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New Synthetic Applications of Boronic Acid Catalysis for Alcohol Activation Open Access


Other title
Type of item
Degree grantor
University of Alberta
Author or creator
Yakiwchuk, Joshua
Supervisor and department
Hall, Dennis (Chemistry)
Examining committee member and department
West, Frederick (Chemistry)
Lowary, Todd (Chemistry)
Department of Chemistry

Date accepted
Graduation date
Master of Science
Degree level
Organic chemistry has its foundations in the 19th century; since, it has grown into a number of industries affecting our daily lives such as the manufacture of goods and life saving pharmaceuticals. The need for new and increasingly efficient synthetic methods has grown in response to the consumerism and industry of the 20th century. Some of the existing methods in synthetic organic chemistry are inefficient processes despite the explosive development over the last 60 years. Currently, there is a search for new, mild and efficient methods to produce common chemical functionality found in many of the goods and drugs used by people every day. Arylboronic acids are a modular and stable class of compounds and may provide an answer to the replacement of some classical synthetic protocols. Boronic acids in general have an affinity for oxygen acting as Lewis acids through alcohol activation. This thesis investigates boronic acids as viable alternatives to classical catalysts and reagents using alcohols, a ubiquitous functional group, as substrates. Elimination of alcohols has been a difficult task in organic chemistry for nearly a century requiring harsh conditions and stoichiometric activating agents. Transformation of an inexpensive alcohol, especially a primary alcohol, to an alkene in a mild and catalytic manner would simplify synthetic chemistry providing an alternative to what are harsh and toxic stoichiometric reactions. Chapter 2 will discuss investigations into the dehydrative elimination of alcohols. Amide bonds are a stable linkage found in all biological systems. Interest in their formation is founded in researching the effect of new peptides and various pharmaceuticals. It is useful to form these linkages in a mild and catalytic manner. Currently, amides are predominately formed by coupling a carboxylic acid with an amine using various coupling reagents and a few catalytic methods; an alternate disconnection such as an alcohol and a nitrile could provide an alternate pathway to synthesize this functionality. The Ritter reaction, an amide formed from an alcohol and a nitrile, lacks wide-spread adoption due to the lack of mild, efficient and general methods. Chapter 3 will discuss an attempt to develop a mild boronic acid catalyzed Ritter reaction. The Friedel-Crafts alkylation is one of the oldest ways of making bonds with aryl compounds but still enjoys widespread use to this day. Unfortunately, despite the advancement over the last decade, the Friedel-Crafts reaction is still plagued by high temperatures, low functional group tolerance and excessive substrate waste. Chapter 4 will discuss the activation of free benzyl alcohols for the formation of diarylmethanes using Friedel-Crafts chemistry and a novel boronic acid catalyst.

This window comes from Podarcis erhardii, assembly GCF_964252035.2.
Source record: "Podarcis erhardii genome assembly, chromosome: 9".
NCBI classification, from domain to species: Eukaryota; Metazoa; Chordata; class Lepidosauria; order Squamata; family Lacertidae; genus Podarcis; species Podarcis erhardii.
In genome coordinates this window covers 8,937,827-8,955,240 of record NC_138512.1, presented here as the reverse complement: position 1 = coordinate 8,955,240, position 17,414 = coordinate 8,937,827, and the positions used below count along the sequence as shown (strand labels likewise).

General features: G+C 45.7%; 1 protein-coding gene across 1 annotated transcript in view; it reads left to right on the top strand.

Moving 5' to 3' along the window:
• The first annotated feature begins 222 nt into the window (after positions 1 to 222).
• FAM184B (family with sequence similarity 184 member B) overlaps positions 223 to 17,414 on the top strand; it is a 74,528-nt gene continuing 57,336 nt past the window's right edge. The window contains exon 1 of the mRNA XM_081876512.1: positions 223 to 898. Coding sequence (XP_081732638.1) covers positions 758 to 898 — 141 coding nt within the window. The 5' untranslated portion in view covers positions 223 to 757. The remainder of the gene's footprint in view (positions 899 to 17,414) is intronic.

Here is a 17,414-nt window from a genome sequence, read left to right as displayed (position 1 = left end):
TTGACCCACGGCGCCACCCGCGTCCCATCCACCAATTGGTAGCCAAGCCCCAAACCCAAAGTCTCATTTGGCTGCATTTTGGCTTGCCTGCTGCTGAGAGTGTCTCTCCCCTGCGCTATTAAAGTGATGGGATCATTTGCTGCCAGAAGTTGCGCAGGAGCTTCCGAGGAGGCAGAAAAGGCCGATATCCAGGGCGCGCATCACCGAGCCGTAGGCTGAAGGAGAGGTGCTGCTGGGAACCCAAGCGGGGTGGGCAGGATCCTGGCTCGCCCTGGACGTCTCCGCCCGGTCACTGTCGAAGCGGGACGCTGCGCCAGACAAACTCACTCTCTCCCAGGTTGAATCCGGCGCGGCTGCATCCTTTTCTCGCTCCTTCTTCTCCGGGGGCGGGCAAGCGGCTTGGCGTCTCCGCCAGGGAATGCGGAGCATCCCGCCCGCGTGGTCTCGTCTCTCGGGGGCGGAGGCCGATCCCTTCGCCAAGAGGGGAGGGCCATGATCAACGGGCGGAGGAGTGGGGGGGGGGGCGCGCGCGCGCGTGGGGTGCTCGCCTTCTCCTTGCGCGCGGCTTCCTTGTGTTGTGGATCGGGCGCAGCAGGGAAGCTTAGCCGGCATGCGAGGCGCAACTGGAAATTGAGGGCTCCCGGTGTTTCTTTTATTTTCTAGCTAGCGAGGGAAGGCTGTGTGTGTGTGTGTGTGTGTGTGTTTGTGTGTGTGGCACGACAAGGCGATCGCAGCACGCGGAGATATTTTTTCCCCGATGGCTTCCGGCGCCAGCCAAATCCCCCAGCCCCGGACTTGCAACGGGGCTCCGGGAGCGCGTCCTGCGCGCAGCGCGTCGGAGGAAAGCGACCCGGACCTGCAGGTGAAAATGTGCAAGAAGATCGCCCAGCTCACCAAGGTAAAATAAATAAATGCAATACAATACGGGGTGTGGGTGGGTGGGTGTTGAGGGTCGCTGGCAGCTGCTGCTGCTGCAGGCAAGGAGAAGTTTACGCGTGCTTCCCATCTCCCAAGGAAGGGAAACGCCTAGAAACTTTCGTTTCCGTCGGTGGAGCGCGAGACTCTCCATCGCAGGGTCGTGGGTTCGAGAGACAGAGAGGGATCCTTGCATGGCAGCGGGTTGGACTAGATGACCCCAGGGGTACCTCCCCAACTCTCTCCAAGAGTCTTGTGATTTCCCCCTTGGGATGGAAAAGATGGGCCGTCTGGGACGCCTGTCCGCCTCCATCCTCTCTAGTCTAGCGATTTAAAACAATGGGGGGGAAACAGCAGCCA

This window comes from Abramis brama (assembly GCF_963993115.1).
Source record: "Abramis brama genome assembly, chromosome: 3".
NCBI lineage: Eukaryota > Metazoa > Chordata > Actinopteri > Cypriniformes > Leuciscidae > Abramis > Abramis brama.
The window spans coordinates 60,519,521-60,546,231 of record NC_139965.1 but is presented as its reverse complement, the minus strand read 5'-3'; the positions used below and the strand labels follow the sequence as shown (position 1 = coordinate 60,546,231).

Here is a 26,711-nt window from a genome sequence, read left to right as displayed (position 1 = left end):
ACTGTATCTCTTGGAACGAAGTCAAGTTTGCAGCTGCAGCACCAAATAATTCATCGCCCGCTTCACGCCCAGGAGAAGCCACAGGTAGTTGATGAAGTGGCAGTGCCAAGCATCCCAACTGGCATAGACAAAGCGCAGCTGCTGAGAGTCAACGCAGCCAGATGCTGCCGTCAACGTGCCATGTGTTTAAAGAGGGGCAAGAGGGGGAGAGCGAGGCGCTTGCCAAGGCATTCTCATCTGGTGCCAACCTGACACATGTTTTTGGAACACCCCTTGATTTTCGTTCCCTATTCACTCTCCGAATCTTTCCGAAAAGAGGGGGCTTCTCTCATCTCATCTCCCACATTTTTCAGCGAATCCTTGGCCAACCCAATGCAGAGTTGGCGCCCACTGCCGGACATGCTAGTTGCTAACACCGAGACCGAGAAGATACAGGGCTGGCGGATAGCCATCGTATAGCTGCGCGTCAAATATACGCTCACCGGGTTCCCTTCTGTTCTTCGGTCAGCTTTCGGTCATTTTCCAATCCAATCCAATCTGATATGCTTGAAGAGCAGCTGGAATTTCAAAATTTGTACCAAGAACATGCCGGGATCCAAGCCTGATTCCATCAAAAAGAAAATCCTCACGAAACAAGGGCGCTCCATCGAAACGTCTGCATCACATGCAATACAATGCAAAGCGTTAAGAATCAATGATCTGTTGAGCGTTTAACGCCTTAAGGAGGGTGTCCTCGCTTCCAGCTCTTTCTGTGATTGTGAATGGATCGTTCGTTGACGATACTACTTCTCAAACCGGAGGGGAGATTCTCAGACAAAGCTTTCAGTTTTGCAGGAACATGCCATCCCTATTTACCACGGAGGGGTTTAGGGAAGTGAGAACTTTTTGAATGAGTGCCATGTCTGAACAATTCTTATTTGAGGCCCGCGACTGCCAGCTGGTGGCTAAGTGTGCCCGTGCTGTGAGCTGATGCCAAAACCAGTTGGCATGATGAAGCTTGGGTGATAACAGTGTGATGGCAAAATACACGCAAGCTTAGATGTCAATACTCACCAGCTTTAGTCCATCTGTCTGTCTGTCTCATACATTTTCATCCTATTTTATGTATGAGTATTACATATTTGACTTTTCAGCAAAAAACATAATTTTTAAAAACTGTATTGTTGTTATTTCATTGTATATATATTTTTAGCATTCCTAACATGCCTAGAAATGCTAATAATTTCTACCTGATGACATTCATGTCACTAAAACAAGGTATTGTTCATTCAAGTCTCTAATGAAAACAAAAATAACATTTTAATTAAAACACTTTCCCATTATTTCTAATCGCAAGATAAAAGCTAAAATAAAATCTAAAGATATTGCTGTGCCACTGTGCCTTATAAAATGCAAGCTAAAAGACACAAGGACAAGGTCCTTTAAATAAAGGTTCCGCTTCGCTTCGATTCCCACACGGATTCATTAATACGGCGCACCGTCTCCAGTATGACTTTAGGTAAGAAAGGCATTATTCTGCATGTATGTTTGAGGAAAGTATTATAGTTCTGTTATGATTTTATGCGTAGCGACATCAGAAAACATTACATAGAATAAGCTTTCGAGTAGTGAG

Permission is hereby granted to the University of Alberta Libraries to reproduce single copies of this thesis and to lend or sell such copies for private, scholarly or scientific research purposes only. The author reserves all other publication and other rights in association with the copyright in the thesis and, except as herein before provided, neither the thesis nor any substantial portion thereof may be printed or otherwise reproduced in any material form whatsoever without the author's prior written permission.
Citation for previous publication
Mo, X.; Yakiwchuk, J.; Dansereau, J.; McCubbin, J.A.; Hall, D.G. J. Am. Chem. Soc. 2015, 137, 9694-9703.

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File title: New Synthetic Applications of Boronic Acid Catalysis for Alcohol Activation
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File author: Joshua Yakiwchuk
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